Install Wooden Fence Post in PVC Socket


Postby bermylizard » Sun May 08, 2016 9:03 am

Fence Post Idea Side View.jpg
Idea for fence stability and drainage.

Has any one ever attempted to install a wooden fence post in a PVC socket?

After removing my old fence posts, digging new holes and treating the timber I cannot bear the idea that the fence may only survive 5 years. To concrete or not to concrete seems to be the main question. Is it possible to have the best of both?

Imagine a 160mm PVC pipe secured in the ground with an external concrete collar coming to 2" or so above ground level. The inside of the pipe remains empty, except for the base which is filled 100mm with pea gravel to permit drainage. Inside the PVC insert your 4"x4" post and then fill and tamp with sand and/or pea gravel. Finally seal the top with whatever suits.

Attached is a drawing to aid my idea. In order to keep the fence post dry it is argued drainage is required, however all to often I have read that anything other than concrete is not secure in windy conditions. Perhaps this idea permits drainage next to the pipe but also gives the load spreading and stability of the concrete foundation.
Fence Post Idea Top View.jpg


Best thing yet is, to remove the post use a vacuum with a narrow extension and extract the sand and gravel. Then simply pull the post out.

The pipe and concrete are permanent so installing a new post is simple. If the idea does not work I believe I can just replace the sand and gravel with concrete. Perhaps a quick wipe with oil inside the pipe would give me a releasable mould in which the posts could be extracted with the inner concrete section leaving the PVC pipe, but I am not sure of the pullout force of 600mm of concrete in a PVC tube.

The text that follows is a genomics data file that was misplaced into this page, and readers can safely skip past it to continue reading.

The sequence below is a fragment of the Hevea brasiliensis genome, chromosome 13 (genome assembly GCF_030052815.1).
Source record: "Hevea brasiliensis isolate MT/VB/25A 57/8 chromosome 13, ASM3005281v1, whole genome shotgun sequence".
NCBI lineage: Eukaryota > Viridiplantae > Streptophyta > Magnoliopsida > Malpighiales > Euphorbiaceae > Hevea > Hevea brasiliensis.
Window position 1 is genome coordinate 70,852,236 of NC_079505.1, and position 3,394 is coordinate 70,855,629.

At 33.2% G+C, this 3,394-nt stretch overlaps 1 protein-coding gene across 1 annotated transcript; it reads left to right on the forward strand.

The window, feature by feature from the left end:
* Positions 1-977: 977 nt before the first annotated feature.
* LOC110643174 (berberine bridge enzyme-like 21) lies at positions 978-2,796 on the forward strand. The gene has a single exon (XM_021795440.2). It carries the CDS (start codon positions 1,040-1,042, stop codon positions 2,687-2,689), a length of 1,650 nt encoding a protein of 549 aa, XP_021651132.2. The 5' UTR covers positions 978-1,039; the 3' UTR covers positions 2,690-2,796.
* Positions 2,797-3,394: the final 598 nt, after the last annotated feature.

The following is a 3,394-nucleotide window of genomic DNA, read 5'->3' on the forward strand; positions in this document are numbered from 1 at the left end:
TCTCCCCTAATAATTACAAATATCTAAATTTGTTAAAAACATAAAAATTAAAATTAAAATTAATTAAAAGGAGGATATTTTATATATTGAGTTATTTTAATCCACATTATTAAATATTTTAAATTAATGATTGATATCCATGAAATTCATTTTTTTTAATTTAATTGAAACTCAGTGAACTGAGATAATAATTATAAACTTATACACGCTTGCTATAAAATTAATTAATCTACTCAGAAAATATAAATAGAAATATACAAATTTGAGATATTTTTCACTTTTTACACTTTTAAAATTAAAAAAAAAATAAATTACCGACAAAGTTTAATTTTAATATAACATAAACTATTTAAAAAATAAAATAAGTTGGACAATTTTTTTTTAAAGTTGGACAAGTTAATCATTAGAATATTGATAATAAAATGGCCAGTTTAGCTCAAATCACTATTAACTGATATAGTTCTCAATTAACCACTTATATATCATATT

I also plan to paint the underground sections of the timber with bitumen paint in order to help prevent any water ingress to the wood. I do not think I want to paint the end grain, as it will prevent water egress. Hence, I suspect I will use end grain preserver.

One possible problem I can see is that the 100mm post in the 160mm pipe does not give ample room for support and tamping. That said, re-tamping inside the PVC tube is an option. I have already bought the posts - but perhaps 75mm posts would have been a better size for this idea.

The second possible problem is the cracking of the PVC pipe if the top is not well supported.

So please feel free to brainstorm with me about the possible pro's and con's of this installation method. So far it is just an idea.

Thank you for reading.
bermylizard
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Postby bermylizard » Mon May 09, 2016 10:16 pm

Well the first trial post is complete. I should have put more concrete around the pipe, as 2" is a bit too little. Tamping a 4" post in a 6" pipe is doable. The post is solid and when I pull and push on it. So all in all so far a success but only time will tell.
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Postby bermylizard » Thu Jun 09, 2016 9:29 pm

The fence sockets are done and the posts installed. On top of that I have great news for other fence researches: a comparable test case.

My neighbour has just installed a fence of the same size in the same soil using the same timber but in concrete holes. The only variables are my use of bitumen around the bases and the PVC sockets. I will ask them if the posts have gravel at the bottom or if they used a concrete cup. Otherwise the race is on - who's will rot first?

As for the PVC socket, I increased my dug hole diameter and the posts are as solid as ever. In fact I would argue that my holes are the same if not smaller than my neighbours.

Please be aware if you attempt this method, I recommend painting the PVC as well otherwise it will go brittle form the UV light despite being PVC-U. Also I gave up on the sand and pea gravel - nor does tamping matter, jut pour the pea gravel in the hole - it stiffens up the post immediately, only a light tamping is needed. Lastly - make sure your PVC sockets are plumb!

The attached pic still needs the retaining wall built up around the posts. These sockets are 1000mm long, 400mm up and 600mm buried in concrete.

Cheers,
Bermylizard
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bermylizard
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